Spitfire in my workshop. David Glen BSc (Hons) MSc: Model Maker, Journalist David Glen

Retrospective: More switch panels


Tuesday, 10th December, 2013

While the right switch panel (as described in my last posting) was cut and shaped from styrene sheet, this was the exception. All other control panels in the model’s cockpit are metal, made more or less to full size practise. And whilst they differ markedly in design and function, the technique used to form them from printer’s plate is much the same.

I begin by milling a small cube-like block of brass or alloy such that two opposite faces are the exact panel size, minus a thickness of printer’s plate all round. I mark the panel’s outline (using the block to draw around) onto a scrap of un-annealed litho plate and drill a small hole (approx 3/64-in.) at each corner (again as in full size practise). Next I cut the piece out, allowing a generous margin of excess metal all round. The waste at each corner is cut away at right angles, leaving four tabs, one on each side. Now with the brass block re-positioned precisely within the scribed lies and held secure, it is easy to successively bend down each the tabs through 90 degrees to give something resembling an open box. With the work-piece still in place over the former, the finished depth of the turned over sides, whatever that might be, can be marked and scored using a steel rule and sharp scalpel, and the excess material waggled off. Litho plate breaks cleanly in this way, although it does need de-burring with fine abrasive paper or steel wool.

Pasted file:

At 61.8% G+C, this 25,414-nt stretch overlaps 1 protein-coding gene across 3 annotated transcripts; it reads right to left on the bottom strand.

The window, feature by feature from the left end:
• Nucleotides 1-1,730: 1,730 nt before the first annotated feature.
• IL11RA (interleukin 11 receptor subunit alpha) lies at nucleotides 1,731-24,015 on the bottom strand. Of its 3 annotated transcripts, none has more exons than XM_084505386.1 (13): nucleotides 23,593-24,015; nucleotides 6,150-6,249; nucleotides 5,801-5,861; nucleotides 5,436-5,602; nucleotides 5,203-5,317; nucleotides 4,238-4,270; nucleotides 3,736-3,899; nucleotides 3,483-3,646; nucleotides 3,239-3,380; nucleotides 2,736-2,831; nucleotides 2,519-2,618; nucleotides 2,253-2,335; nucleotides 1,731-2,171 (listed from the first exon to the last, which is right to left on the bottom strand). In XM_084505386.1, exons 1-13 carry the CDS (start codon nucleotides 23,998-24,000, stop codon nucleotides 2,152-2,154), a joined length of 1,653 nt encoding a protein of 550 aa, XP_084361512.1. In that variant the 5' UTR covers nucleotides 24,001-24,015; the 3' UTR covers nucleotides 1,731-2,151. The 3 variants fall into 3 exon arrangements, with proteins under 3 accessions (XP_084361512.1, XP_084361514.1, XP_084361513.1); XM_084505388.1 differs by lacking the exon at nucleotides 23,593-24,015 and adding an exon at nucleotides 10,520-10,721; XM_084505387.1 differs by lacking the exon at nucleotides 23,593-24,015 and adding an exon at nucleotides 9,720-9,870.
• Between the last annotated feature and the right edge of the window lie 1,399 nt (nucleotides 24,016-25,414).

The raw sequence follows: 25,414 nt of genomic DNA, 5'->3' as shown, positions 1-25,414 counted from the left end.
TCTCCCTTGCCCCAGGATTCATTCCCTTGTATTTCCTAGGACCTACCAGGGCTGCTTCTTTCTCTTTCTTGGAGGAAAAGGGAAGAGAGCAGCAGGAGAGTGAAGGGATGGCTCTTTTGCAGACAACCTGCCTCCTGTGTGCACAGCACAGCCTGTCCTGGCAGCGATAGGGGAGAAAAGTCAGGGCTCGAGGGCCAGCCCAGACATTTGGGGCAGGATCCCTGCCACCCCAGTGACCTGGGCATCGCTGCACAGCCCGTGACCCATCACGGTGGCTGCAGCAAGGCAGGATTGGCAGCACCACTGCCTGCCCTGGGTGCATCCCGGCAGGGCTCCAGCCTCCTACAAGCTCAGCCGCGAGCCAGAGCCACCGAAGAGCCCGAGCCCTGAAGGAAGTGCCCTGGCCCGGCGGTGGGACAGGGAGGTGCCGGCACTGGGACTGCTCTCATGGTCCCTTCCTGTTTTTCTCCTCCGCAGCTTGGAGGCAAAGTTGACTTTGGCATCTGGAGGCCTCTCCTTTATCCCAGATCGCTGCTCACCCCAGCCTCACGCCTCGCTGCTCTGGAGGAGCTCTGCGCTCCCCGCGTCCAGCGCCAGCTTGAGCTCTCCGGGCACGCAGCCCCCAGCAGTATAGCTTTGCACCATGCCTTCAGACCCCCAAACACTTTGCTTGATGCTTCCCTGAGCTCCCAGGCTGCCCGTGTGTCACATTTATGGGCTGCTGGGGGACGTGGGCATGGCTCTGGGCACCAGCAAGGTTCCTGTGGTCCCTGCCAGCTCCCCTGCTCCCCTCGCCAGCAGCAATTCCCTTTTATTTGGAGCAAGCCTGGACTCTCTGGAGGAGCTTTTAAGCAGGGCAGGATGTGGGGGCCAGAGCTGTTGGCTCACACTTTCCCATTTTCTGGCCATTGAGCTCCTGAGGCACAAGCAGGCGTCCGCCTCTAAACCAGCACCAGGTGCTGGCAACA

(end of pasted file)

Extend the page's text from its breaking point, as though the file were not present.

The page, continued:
That completes the basic panel. However, a further task is required for those panels or supports that have one or more lightening holes, with their characteristic turned-over lip. I have described the technique elsewhere, and it is not difficult: I drill a hole just under finished size (to allow for the thickness of metal) in the above-mentioned former, taking care to chamfer off the hard edge. A corresponding hole, but smaller by the depth of the lip, is made in the work-piece. With the two clamped together concentrically, it takes only a shallowly tapered punch and a light tap with a hammer to impress a neat lip around the hole. I have found it prudent to create lightening holes first before tackling the sides of any panel since, if the outcome is unsatisfactory, subsequent work is not squandered.

The accompanying images show several panels created for the Mustang’s cockpit using these techniques or variations on them.


Back to P-51 Diary

Control panels in the Mustang's cockpit come in differing sizes and configurations, such as the miscellaneous radio panel (top left). Those panels that serve as supports on which to mount equipment commonly have lightening holes.
This rather busy little panel includes controls for the aircraft's radio system. It is made as described in the text.
The completed miscellaneous radio panel and its warning bell.
Both panels as they appear in the finished model.
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Spitfire in my Workshop

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